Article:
How To Increase Your Editing Speed Dramatically
As editors, we are always looking for the best way to tell a story. In most cases, the best possible version is only found after many passes of editing. Luckily, there are many things you can do to increase your editing speed significantly and get to the finish line faster.
Editing, like any other part of the creative process can be both highly enjoyable and immensely frustrating. When things are going well, it’s an extremely rewarding experience that allows us to finally see our projects come to life. On the other hand, it’s possible to get into slumps when editing (especially early on in the process) that can prevent us from finishing on time, and even worse – ending up with a subpar cut of the film.
I’ve always been a big believer that with any creative process (editing included) the best way to get to the finish line is by having a mold to work from. I’ve never edited a project and simply locked off the first cut that I did, and I really don’t think that anyone should.
You always want to challenge yourself to get better results and to tell your story in the most efficient and effective way possible. Many times, this means that you will need to go through many different iterations of your edit – which is completely fine. In fact, it’s encouraged.
You might have a general idea of what your film is going to look like, but truthfully you will never really know until you can watch a finished version. For this reason, I suggest getting a first rough cut of your project completed as quickly as possible. After all, if the edit is going to change so drastically throughout the process anyways, you are better off getting the first pass done sooner than later (even if it’s flawed), so you at least have something to work from.
Not to mention, you don’t want to spend too much time finessing edits and smoothing over cuts on a first pass of anything, since you are likely to lose just about all of that hard work.
Here are my tips for getting through your edit faster, so you can start to focus on the revisions more effectively.
Organize like crazy.
Organization may not exactly be the sexiest part of the editing process, but if you do your legwork up front and actually set up your project file properly, you will be able to work way faster once you’re actually in the thick of things.
Organization includes everything from creating proxy files (so that you can edit quickly, even from a laptop), to logging and labeling all of your footage properly. The last thing that you want to do is get halfway through an edit while on a roll, and then have to stop for 20 minutes to go and look for a clip. Organize your footage like crazy and you’ll thank yourself later.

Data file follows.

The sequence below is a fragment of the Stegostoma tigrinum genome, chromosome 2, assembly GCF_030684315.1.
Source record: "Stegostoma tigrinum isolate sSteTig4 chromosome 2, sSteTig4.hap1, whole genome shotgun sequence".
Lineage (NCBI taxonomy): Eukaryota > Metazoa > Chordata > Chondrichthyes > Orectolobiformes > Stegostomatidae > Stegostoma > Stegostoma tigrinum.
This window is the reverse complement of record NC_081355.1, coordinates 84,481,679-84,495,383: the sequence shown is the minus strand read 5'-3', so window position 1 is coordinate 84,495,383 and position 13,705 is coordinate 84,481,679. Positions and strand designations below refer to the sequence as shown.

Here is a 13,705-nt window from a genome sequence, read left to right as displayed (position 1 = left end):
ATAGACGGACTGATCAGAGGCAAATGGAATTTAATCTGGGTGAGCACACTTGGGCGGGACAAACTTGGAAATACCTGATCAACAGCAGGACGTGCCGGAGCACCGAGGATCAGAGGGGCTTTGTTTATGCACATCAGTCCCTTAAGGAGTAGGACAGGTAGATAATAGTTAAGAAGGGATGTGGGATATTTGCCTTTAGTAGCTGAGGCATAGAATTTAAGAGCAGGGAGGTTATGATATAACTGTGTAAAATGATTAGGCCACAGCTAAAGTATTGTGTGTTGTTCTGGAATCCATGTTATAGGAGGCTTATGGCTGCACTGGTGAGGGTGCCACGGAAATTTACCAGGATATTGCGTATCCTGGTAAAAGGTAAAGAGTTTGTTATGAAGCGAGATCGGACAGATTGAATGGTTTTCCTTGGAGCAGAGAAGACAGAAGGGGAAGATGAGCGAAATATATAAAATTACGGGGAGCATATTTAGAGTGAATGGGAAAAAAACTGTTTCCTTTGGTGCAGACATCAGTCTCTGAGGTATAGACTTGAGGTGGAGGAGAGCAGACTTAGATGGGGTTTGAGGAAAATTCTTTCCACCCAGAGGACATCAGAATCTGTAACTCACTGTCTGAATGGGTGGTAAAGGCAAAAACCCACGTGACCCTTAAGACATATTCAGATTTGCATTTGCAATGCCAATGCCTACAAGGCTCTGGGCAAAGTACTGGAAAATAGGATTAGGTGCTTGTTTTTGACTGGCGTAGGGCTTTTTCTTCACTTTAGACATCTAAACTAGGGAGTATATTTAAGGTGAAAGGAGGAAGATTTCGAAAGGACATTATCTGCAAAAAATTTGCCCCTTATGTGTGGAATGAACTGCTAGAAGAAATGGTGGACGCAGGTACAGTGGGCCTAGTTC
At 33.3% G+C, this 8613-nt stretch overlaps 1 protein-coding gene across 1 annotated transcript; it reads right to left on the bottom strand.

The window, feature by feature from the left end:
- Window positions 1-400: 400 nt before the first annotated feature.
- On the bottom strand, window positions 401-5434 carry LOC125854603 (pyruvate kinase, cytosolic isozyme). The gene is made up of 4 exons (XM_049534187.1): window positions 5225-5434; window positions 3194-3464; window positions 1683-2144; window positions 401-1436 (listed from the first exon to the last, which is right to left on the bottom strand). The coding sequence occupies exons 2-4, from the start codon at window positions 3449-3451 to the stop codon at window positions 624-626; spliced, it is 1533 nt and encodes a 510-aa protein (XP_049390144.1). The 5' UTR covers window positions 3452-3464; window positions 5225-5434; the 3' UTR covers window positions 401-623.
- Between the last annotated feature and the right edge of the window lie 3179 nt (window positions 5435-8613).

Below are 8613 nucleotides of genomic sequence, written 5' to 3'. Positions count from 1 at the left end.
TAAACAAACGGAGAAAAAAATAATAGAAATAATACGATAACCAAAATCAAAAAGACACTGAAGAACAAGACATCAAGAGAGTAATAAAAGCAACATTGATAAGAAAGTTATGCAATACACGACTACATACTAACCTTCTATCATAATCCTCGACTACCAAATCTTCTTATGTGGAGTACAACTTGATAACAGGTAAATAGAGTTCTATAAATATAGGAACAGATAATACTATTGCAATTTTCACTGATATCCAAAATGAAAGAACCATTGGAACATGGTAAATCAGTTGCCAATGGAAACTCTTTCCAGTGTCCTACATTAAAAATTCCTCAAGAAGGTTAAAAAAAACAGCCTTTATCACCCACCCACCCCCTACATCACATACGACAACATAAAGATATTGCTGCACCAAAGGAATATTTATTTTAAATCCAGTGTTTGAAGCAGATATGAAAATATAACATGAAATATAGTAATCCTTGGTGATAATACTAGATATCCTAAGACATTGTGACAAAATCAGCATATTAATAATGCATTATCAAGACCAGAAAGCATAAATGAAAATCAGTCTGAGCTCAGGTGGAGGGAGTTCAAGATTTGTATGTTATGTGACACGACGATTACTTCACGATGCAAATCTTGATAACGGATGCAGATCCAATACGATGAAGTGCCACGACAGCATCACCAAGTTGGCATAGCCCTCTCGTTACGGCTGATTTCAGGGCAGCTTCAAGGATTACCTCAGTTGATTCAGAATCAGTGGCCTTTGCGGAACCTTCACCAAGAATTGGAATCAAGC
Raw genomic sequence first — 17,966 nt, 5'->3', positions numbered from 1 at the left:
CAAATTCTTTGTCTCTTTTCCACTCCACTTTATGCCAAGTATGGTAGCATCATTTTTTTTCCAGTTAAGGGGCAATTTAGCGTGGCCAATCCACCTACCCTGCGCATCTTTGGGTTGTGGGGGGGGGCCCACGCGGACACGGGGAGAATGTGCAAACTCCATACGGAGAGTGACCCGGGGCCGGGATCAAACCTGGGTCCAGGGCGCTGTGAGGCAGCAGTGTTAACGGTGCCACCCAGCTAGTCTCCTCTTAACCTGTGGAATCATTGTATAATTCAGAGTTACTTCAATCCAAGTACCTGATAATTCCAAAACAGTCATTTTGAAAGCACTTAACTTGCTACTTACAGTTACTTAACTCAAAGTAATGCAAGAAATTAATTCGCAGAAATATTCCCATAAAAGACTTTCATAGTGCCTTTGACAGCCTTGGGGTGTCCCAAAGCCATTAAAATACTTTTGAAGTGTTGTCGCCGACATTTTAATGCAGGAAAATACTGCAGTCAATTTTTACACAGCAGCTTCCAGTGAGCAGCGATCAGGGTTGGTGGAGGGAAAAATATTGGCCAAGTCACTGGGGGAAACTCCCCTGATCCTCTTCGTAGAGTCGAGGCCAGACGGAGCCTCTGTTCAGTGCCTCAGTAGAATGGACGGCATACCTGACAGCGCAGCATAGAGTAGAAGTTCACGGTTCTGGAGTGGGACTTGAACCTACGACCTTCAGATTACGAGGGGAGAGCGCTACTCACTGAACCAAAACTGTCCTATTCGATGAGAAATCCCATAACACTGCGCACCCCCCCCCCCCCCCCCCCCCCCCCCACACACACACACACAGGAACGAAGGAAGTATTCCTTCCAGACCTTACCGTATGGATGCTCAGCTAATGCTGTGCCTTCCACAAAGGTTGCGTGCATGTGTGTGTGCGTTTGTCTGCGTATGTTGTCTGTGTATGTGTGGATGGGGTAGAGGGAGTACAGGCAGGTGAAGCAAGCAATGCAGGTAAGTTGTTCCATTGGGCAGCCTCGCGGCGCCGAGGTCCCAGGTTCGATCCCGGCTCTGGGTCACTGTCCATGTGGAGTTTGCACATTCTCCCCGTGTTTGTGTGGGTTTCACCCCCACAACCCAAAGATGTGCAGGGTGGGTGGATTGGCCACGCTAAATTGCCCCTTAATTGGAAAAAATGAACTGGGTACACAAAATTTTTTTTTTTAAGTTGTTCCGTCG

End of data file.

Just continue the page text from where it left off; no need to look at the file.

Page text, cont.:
Don’t worry about audio edits.
Your audio is going to sound pretty bad during the rough cut of your film. Obviously if your sound recordist did their job properly, the actual audio itself will be high quality. But in the context of your edit, it may not sound great at all. Certain takes will be louder than others, there will be gaps where no room tone is placed, sound effects will be missing, and loads of other issues will arise.
It will be tempting to just go ahead and start finessing your audio so that it sounds far more clean (especially if you have to show your producers a cut), but I would advise against wasting time doing this. No matter what, it’s going to get re-done, and let’s face it – you’re probably not that proficient with post-audio. So leave it to the pros, and do what you do best – edit! Even if it means having to listen through some crappy audio during the rough cut/assembly stages.
Avoid going through every take.
Depending on how you (or your director) shot the project, you may have a ridiculous amount of coverage to go through. If this is the case, I would advise against going through all of it initially, as you simply don’t need to. Some editors like to go through every take first and do ‘selects’ where they will place their favorite clips in a timeline, but in many cases that’s a waste of time, considering you aren’t going to use 90% of that material.
Instead, go through the edit intuitively and ask yourself ‘what comes next?’ every step of the way. By doing this, the edit will feel far more organic as you are making choices based on your intuition, and it will move much more quickly as well.
Learn your keyboard shortcuts.
If you haven’t already started editing with keyboard shortcuts, then drop what you’re doing and learn how to edit that way now. On a really small project (like a 30 second commercial) this may not be as much of a factor, but when dealing with a substantial short or feature film you can save a lot of time by not juggling the mouse and keyboard so much.
You wouldn’t believe how much time you actually spend physically moving between mouse and keyboard when editing, not to mention the fact that keyboard shortcuts are in themselves much faster than ‘drag and drop’ mouse editing.
Sometimes you’re on a roll editing a scene or sequence, but then you hit a wall. Something’s just not working creatively. Maybe you can’t find the right temp track to use, or there isn’t a good enough transitional shot to bring you into the next act. Whatever the issue may be, if you start to get stuck on something trivial – just move on.
You don’t want to waste an hour of your precious time trying to finesse an edit or work on a scene that just isn’t gelling. Instead, don’t be afraid to just drop in a placeholder (which could simply be a title card, explaining the scene that will go there), and move on. After getting through a few more scenes and maintaining your momentum, it will be a lot easier to go back to that placeholder and figure out what you want to do there, since you’ll be looking at it with fresh eyes.
What methods do you use to increase your editing speed? Share your best tips in the comments.